By Bobby Reed | Published September 2020
Twenty years ago, brothers Luther and Cody Dickinson burst onto the national blues scene as members of what was then a blues power trio called the North Mississippi Allstars. Today, that band is still going strong and the siblings continue to find fresh ways to revitalize blues-rock, as evidenced by Below Sea Level, the new trio album by singer-songwriter Eric Johanson. Luther produced the disc, Cody plays drums on it, and Johanson recruited electric bassist Terrence Grayson for this collection of a dozen original compositions. It is the third album by Johanson (who has toured extensively in Cyril Neville’s band), and the Dickinson brothers help bring out the best in him as a both a charismatic vocalist and a blistering guitarist.
The album opens with the blues-boogie stomp of “Buried Above The Ground,” and there are plenty of other barn burners here—like “Down To The Bottom” and “Nowhere To Go”—as one would expect, given the personnel involved. But Johanson also shows a deeper side to his compositional acumen with a pair of socially conscious numbers. “Have Mercy” describes life on the streets of his current home, New Orleans, where homelessness, drug addiction and gun violence have been problems, and the sludgy “River Of Oblivion” offers an unflinching look at the tragedy of overdoses. The Louisiana native’s use of distortion pedal adds to the harrowing mood of his lament.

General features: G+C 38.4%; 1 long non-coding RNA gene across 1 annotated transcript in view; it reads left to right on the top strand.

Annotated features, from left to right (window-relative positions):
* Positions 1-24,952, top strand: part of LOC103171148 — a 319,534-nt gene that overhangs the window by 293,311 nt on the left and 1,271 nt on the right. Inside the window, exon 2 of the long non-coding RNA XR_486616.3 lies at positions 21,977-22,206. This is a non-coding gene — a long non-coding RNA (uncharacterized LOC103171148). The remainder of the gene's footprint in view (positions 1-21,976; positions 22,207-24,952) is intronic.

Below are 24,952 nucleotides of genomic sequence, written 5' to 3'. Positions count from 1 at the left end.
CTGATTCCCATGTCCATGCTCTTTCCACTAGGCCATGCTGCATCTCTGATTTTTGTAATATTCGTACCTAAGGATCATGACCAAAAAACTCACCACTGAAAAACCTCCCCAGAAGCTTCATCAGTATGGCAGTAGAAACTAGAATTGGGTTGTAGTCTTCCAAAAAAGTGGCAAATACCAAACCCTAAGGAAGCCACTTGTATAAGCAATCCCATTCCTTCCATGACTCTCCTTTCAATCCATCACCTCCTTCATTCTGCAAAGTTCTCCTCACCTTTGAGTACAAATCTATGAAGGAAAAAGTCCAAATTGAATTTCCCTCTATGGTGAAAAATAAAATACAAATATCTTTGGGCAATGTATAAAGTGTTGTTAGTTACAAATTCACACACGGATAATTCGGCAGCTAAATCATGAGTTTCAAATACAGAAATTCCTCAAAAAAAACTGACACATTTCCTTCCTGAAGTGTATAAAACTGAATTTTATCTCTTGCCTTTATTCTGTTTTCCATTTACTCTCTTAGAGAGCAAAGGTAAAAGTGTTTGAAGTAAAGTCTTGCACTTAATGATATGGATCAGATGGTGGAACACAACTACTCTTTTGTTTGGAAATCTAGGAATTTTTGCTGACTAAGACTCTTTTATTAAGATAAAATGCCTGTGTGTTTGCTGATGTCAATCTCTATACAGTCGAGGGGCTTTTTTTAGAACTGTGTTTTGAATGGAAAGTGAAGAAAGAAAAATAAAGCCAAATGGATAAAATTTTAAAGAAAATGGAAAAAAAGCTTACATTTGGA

Johanson ends the program with two tunes that are lighter, both thematically and sonically. He demonstrates both his acoustic and electric guitar prowess on the philosophical “Love Is Rebellion,” and he straps on a resonator guitar for an unaccompanied closer, “Riverbend Blues.” These songs provide the listener with an exhalation, a satisfying denouement following the hair-raising ruckus that the trio unleashes across much of this memorable program.